Rivista Anarchica Online



The representation of the movement

Everything that can be played with the camera can be represented on the screen. The film will adapt to the deepest needs of film only when they follow the trend realistic, focusing true physical existence. An example? The beauty of the wind that moves through the trees, the waves of the sea, the snow falling ...
In other words, despite its ability to reproduce indiscriminately all visible facts, the film gravitates toward the immediate reality. And this fact led to two different assumptions related to each other. First, the staging is legitimate from the aesthetic point of view as long as it gives the illusion of reality. In the second place, and for the same reason, each staging is anticinematografica if neglects or goes beyond the basic properties of the medium. Until the advent of cinema trying to reproduce a movement in the entirety of its nature, the continuity of its evolution, remained unsolved and seemed unsolvable. By the time they spread the use of trains, bicycle, automobile, telegraph, telephone, airplane and any suitable means to break the record speed, the problem of representation of movement, seemed not to affect much. He took up painting in particular, but always in a static form. Cubism and its derivatives suggested a perspective illustration of the object in several ways. Such a complex perspective gave the impression of movement, inviting the viewer to move too fantastically.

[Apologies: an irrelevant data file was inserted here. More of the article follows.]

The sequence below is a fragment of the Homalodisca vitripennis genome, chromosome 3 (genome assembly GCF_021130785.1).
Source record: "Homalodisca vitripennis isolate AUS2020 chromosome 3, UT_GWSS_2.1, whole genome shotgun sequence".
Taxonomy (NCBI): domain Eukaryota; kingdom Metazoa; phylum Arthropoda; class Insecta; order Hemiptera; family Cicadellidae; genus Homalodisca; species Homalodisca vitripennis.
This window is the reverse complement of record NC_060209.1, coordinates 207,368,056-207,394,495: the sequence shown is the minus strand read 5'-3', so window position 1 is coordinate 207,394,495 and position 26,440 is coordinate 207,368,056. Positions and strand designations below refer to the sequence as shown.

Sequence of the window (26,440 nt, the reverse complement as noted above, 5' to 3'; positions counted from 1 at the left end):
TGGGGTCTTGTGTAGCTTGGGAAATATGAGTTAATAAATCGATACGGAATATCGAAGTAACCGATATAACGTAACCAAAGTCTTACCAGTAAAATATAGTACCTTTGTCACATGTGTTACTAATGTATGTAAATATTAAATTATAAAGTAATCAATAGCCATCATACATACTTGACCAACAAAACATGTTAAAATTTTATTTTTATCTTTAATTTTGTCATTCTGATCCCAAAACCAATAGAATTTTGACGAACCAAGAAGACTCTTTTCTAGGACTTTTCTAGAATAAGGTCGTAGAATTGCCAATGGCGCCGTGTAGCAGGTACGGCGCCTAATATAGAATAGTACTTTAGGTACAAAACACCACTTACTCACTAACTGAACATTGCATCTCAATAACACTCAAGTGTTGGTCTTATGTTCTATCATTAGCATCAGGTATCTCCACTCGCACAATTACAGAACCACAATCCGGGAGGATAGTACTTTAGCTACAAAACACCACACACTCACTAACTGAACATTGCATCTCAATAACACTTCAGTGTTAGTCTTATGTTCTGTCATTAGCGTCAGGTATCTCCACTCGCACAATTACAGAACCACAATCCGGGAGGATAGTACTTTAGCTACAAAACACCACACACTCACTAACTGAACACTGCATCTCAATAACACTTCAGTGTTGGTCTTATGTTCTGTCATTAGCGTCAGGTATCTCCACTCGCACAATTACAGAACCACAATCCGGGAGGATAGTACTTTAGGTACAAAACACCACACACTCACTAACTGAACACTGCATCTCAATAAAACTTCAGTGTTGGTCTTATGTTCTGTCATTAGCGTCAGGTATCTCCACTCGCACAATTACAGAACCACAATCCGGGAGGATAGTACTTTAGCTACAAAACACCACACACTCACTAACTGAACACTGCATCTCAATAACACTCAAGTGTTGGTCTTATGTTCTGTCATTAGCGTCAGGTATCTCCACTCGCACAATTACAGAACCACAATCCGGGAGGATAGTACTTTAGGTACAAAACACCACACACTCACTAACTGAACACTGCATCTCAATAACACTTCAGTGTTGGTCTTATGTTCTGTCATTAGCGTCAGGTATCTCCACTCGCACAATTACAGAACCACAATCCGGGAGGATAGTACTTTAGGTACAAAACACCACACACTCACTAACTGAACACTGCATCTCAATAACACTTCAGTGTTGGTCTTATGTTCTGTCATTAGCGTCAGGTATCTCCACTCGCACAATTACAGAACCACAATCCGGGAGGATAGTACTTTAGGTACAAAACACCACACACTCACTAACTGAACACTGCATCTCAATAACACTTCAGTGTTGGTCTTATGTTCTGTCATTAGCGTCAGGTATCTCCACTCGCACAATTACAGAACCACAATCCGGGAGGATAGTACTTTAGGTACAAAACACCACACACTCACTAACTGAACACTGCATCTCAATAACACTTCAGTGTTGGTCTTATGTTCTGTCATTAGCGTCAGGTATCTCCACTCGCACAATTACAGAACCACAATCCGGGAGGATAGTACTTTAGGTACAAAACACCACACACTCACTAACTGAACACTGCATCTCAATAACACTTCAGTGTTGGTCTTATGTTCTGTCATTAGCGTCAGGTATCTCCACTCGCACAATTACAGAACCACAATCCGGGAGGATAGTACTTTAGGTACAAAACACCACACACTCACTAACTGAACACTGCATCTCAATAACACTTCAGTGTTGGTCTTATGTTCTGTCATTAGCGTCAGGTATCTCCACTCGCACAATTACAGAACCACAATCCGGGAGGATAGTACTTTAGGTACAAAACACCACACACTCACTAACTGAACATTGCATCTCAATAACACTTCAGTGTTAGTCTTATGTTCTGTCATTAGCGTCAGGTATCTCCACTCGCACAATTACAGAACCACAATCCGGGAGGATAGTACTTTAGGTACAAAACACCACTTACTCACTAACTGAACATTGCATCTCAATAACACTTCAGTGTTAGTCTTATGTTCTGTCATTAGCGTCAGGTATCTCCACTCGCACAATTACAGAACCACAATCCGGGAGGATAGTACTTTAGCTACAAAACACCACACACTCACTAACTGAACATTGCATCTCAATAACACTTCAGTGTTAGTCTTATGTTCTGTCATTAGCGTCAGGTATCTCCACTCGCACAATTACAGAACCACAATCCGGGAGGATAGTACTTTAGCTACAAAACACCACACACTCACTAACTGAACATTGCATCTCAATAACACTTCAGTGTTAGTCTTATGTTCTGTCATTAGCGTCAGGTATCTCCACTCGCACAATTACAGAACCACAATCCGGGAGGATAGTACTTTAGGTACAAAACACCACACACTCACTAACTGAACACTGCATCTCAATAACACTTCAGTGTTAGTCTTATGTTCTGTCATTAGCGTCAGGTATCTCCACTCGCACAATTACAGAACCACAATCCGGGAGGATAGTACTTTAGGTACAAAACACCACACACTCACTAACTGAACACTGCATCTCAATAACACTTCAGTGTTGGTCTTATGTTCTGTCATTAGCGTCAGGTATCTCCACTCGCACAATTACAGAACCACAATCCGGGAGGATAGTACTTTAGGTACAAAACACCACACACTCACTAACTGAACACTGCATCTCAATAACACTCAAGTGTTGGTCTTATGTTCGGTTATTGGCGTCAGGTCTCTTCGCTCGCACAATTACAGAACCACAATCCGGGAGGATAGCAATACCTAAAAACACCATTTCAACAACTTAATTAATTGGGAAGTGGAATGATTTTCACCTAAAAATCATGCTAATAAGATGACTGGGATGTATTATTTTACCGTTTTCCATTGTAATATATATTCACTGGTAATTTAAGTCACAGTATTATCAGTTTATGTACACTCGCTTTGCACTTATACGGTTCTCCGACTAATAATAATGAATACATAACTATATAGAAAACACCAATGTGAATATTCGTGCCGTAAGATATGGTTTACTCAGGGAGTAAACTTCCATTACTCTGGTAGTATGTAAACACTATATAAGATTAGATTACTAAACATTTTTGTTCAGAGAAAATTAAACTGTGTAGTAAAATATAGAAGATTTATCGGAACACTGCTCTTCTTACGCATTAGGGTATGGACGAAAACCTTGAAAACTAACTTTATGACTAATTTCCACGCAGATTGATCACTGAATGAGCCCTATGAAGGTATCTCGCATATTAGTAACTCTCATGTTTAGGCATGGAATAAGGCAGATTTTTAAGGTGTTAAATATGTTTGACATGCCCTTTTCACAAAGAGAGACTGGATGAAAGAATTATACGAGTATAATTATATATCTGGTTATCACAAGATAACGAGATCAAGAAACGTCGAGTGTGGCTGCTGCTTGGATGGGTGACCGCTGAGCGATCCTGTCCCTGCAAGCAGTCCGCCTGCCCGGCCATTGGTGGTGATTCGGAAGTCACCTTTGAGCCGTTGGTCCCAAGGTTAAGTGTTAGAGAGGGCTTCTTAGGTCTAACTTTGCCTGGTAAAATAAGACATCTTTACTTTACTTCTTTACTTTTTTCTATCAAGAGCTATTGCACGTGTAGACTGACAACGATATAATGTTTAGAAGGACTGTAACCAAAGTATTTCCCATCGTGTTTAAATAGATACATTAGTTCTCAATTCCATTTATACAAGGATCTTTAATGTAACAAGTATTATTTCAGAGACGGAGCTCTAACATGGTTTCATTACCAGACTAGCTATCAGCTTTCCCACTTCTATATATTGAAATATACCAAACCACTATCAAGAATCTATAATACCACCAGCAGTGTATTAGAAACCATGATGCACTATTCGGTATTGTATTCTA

Such expedients, however, had the same defect that did not seem to fix it. The inability to represent a movement with another movement. The cinema has solved this very impossibility, adding a series of tiny snapshots and discontinuous in their integral and continuous sequence that is precisely the "movement", allowing what we now recognize as "cinematic storytelling".
The representation of movement, allowed the film, was first perceived in a completely superficial (the language of cinema had not yet developed its full capacity), then used a little 'out of turn (playing until the advent of sound in 1929 a substantial theatrical staging filmed) until the great fathers of cinema, I think Chaplin, Griffith, Stoheim, Ejsenstein, Pudovkin, Vertov, Lang (just to name a few) restored the dignity and artistic form. The question is that dignity and artistry still belongs to the contemporary cinema?

Bruno Bigoni